Time to expose a number of media myths about the 2012 GOP primaries.
Myth #1: The majority of Republicans are for “anyone but Romney.” According to this story line, even where Romney has done well, the majority of Republicans prefer someone else — therefore, Romney’s candidacy lacks credibility.
Problem is, in 2008 the same could have been said of Barack Obama. Indeed, more people voted for Hillary Clinton, John Edwards, Dennis Kucinich and other Democrats combined than voted for Obama alone.
A crowded primary field inevitably dilutes support for any one candidate. Nobody questioned Obama’s viability when he failed to garner more than 50 percent of primary votes. Nor should they question Romney’s.
Of course, you would think that Romney’s decisive 46 percent victory in a four-man race in Florida would put Myth #1 to bed. Unfortunately, many in the media are invested in the notion that Republicans lack enthusiasm for Romney and will continue to minimize his support as long as possible.
Myth #2: Romney’s support is based solely on electability. Here the media attempt to undermine the substantive case for Romney’s candidacy. On this point the media has it backward. It is true that Romney is electable. But he is electable precisely because his experience, character and vision for America make him the best candidate for the job. Not the other way around.
Myth #3: Romney represents and draws support from the moderate establishment, while Newt Gingrich represents and draws support from movement conservatives.
It is certainly true that several conservative icons (Rush Limbaugh; Sarah Palin) have expressed support for Gingrich. But it is Romney who has garnered support from the broadest array of movement conservatives, including the Tea Party’s favorite governors Nikki Haley of South Carolina and Chris Christie of New Jersey, conservative leader Bay Buchanan and right-wing media maven Ann Coulter.
Moreover, it is Gingrich, with 20 years in Congress and 10 years as a K Street lobbyist, who reeks of insider politics. Yet journalists will look you in the eye and describe Romney (who spent just four years as a governor) as an insider and Gingrich (who has spent the last three decades in Washington) as anti-establishment. Go figure.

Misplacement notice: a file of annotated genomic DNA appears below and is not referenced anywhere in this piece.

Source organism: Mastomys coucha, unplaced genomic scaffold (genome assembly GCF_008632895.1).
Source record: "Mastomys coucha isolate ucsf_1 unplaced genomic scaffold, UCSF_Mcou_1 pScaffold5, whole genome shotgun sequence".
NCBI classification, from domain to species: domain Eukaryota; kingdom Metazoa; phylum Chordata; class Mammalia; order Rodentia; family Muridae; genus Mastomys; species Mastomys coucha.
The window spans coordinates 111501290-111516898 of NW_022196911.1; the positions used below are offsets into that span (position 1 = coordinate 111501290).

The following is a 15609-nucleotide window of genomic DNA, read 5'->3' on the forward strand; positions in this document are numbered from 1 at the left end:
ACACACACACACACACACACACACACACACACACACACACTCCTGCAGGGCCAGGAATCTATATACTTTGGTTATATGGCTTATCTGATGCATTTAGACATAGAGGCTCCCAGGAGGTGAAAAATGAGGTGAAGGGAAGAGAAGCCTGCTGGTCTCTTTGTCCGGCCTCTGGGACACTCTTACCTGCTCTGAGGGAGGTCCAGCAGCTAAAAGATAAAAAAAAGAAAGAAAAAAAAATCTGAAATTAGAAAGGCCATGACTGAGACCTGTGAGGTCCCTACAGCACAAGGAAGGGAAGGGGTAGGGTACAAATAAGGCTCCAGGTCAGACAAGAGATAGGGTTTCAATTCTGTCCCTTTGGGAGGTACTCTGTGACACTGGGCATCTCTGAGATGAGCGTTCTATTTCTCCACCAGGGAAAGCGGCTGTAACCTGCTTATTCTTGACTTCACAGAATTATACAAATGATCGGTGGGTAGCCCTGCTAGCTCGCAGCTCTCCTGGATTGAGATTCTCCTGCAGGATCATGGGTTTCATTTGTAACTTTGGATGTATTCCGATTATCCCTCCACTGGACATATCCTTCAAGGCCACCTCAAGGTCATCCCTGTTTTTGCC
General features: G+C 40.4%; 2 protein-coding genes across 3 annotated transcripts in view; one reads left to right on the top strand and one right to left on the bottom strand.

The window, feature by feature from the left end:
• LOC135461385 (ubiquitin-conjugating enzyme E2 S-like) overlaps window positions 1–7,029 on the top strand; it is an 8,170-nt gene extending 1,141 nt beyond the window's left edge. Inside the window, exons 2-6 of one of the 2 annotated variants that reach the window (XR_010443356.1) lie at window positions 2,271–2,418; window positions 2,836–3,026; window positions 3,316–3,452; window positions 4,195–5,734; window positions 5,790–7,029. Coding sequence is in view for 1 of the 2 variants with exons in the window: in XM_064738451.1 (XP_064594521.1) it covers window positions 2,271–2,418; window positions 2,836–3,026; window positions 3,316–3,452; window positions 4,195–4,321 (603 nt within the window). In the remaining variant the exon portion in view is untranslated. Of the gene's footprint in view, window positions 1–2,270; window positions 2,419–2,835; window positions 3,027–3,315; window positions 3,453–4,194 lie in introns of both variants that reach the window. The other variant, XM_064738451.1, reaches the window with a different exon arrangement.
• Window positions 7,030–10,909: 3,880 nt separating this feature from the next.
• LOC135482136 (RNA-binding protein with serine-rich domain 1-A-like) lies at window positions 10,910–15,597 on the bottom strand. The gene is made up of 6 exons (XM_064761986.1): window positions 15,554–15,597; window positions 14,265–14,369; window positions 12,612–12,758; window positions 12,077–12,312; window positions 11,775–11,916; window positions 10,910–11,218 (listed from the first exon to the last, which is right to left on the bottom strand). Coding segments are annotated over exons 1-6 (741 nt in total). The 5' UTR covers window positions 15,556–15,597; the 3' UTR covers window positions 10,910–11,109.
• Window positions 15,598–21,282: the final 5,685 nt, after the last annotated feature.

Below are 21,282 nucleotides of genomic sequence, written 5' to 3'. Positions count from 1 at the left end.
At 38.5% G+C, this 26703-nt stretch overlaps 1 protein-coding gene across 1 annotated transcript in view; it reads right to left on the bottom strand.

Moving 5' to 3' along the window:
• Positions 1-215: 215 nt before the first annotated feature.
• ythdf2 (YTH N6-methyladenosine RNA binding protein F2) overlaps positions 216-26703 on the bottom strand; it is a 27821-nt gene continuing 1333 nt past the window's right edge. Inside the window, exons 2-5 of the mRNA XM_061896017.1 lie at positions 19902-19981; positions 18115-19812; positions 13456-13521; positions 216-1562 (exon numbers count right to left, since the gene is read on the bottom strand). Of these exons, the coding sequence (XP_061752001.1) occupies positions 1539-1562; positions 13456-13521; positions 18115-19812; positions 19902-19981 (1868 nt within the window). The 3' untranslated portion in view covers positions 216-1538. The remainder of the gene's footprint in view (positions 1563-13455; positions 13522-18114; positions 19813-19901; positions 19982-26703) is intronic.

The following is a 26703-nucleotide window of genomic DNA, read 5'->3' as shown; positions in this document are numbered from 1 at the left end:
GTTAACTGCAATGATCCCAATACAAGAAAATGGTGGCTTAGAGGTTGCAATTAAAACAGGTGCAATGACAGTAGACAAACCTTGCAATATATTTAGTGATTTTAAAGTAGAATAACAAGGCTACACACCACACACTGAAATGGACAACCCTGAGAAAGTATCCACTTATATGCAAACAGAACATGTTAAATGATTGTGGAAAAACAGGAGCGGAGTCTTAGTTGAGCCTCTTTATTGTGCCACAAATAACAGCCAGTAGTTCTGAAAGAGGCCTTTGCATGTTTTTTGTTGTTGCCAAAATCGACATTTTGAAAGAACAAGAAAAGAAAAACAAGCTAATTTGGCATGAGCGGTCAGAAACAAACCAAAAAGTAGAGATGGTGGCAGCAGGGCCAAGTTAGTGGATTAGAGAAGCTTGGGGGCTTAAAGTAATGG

Myth #4: 2012 is the nastiest election year ever.
Actually, it’s not even close. In recent history, there was the infamous 1964 “Daisy Girl” ad that portrayed Barry Goldwater as a warmonger and the 1988 “Willie Horton” ad that depicted Mike Dukakis as soft on crime. (Incidentally, it was Al Gore in the 1988 Democratic primary – not George H.W. Bush in the general election — who originally came up with up this bit of ammunition against the Duke).
But the early years of the republic offer even more stunning examples of attack campaigns. In 1800 John Adams’ supporters started rumors that Thomas Jefferson fathered slave children; in 1828 Andrew Jackson’s opponents claimed his mother had been a prostitute; and in 1884 Grover Cleveland’s opponents claimed he had abandoned an illegitimate child. Is that negative enough for you?
Today’s media describe Republicans as unusually nasty. But say what they will about super-PACs and robo-calls, the notion that 2012 marks a dramatic departure from civilized political discourse is simply bunk.
Mark Twain noted, “If you do not read the paper, you are uninformed. If you do read the paper, you are misinformed.” Thankfully, today we live in a world where the proliferation of alternative news sources and access to the Internet make it easier to expose bias and debunk media myths such as these.